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DREAMers may face trouble ahead

Immigrants to the U.S. have been considerably concerned about the changes in policy that the upcoming Trump administration may make to policies and initiatives that were put in place by the last administration. In particular, those who have benefited from the Obama Administration's DREAM Act, which stands for the Development, Relief and Education for Alien Minors, may be in for a sharp reversal in fortunes.

The President-elect's campaign relied heavily on promises to stop illegal immigrants from getting into the country and eject millions who are already living, studying and working in the United States right now. Advocates and attorneys for young immigrants -- many of whom left their home country while so young that they no longer remember it -- are concerned that the DREAM act could be the first target of the new administration.

About 71,000 young adults fall into a special category of DREAMers affected by the executive order known as the Deferred Action for Childhood Arrivals. It allows those who meet certain considerations to get deferred action relief from deportation, making it possible for them to get legal IDs, driver's licenses, temporary work permits, educational grants, and establish themselves as productive members of U.S. society.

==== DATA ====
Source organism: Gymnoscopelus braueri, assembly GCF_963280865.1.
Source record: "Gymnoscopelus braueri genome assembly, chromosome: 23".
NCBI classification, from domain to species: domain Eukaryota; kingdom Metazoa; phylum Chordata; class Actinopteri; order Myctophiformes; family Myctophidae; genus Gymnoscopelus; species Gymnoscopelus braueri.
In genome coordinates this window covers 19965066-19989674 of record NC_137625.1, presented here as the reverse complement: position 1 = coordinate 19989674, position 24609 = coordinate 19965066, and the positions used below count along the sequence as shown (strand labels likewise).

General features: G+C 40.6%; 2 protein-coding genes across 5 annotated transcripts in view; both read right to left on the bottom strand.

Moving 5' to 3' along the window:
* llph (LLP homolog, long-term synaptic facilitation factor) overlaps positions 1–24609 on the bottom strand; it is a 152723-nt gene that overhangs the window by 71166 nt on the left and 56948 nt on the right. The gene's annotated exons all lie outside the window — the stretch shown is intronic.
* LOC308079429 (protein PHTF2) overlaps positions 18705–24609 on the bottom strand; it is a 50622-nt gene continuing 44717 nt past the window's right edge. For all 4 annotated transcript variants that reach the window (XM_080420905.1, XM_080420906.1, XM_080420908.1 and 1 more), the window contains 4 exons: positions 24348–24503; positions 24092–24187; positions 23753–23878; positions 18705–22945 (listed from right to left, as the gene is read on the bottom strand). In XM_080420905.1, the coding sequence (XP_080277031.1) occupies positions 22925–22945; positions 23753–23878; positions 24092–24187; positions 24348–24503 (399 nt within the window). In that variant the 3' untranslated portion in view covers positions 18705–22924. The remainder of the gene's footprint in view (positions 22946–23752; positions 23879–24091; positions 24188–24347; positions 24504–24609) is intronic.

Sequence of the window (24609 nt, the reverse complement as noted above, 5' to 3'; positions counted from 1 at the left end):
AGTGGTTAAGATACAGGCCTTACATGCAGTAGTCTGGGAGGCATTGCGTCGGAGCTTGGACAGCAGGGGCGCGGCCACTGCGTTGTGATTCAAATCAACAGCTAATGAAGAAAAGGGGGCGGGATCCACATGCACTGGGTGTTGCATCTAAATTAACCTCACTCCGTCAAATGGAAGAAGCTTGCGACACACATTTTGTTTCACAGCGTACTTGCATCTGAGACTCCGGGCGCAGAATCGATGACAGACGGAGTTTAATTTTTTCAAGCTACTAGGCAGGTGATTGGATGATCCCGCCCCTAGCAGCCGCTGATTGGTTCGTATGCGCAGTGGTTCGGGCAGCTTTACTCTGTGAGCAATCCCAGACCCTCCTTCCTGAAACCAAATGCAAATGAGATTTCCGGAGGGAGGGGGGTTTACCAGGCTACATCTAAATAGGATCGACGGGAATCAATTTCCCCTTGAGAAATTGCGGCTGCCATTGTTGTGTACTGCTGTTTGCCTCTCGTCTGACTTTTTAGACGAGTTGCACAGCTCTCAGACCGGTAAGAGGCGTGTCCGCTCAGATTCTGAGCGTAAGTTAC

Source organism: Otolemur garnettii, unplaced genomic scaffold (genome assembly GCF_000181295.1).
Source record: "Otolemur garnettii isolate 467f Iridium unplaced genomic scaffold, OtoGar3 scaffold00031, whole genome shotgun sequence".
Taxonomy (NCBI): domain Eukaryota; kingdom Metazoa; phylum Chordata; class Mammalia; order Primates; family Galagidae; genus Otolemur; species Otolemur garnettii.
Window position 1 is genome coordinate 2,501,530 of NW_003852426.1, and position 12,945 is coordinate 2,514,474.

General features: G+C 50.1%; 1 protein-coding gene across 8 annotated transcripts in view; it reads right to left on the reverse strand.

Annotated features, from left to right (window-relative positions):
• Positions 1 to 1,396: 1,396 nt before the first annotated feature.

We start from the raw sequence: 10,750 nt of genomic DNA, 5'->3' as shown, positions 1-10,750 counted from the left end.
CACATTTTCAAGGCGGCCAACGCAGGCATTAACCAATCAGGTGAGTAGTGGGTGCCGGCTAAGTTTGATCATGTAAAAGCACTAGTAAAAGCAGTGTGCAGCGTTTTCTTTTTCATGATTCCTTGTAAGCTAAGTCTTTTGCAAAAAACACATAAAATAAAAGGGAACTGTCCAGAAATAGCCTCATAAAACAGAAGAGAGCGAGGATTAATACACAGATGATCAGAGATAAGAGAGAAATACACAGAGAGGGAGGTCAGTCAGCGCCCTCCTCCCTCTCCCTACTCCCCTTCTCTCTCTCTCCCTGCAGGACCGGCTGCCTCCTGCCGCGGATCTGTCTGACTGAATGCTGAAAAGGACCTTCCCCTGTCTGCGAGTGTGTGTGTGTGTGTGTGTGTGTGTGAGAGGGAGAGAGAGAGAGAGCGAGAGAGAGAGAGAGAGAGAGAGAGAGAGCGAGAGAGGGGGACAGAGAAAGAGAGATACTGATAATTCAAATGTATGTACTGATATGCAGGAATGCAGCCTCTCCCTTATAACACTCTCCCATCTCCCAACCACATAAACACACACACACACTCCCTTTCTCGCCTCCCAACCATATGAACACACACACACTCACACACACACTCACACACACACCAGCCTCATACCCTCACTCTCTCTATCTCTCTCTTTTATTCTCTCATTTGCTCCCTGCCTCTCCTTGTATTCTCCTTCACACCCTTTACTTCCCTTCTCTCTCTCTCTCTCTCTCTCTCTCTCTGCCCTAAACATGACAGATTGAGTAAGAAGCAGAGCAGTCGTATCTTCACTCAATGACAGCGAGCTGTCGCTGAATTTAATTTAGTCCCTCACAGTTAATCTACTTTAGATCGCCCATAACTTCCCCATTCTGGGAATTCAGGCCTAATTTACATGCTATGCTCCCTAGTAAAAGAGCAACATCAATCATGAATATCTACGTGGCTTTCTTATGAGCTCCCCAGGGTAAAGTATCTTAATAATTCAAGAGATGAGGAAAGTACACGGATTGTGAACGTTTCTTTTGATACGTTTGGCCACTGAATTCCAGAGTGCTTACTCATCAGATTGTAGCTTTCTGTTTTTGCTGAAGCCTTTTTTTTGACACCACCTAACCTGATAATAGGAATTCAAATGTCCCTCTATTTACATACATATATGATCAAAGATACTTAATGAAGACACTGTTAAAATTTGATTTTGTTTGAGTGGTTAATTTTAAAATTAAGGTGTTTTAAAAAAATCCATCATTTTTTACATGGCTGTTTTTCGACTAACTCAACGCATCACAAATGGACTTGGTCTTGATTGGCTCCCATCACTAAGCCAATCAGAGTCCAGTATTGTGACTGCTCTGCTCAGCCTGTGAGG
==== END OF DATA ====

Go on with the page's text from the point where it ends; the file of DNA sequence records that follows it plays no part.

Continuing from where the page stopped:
It's seen as a step on the path toward eventual citizenship and a way to allow the best and the brightest among the nation's childhood immigrants to prove that they should be given an opportunity to remain in the U.S.

Advocates, including university officials who have students in the DACA program are warning young immigrants who might be traveling outside the U.S. for school programs or to visit foreign relatives through a sort of government-approved "parole" to be back inside the the U.S. when the new president takes office. Otherwise, they risk being shut outside the only country they know as home.

If you have been protected by the DREAM act or currently meet the DACA program requirements, it might be wise to contact an immigration attorney for advice on how to proceed and what to prepare for in the face of the uncertain policy changes that could take place as early as next year.

Source: CBS News, "Young DREAMer immigrants warned not to be abroad when Trump's sworn in," Dec. 12, 2016

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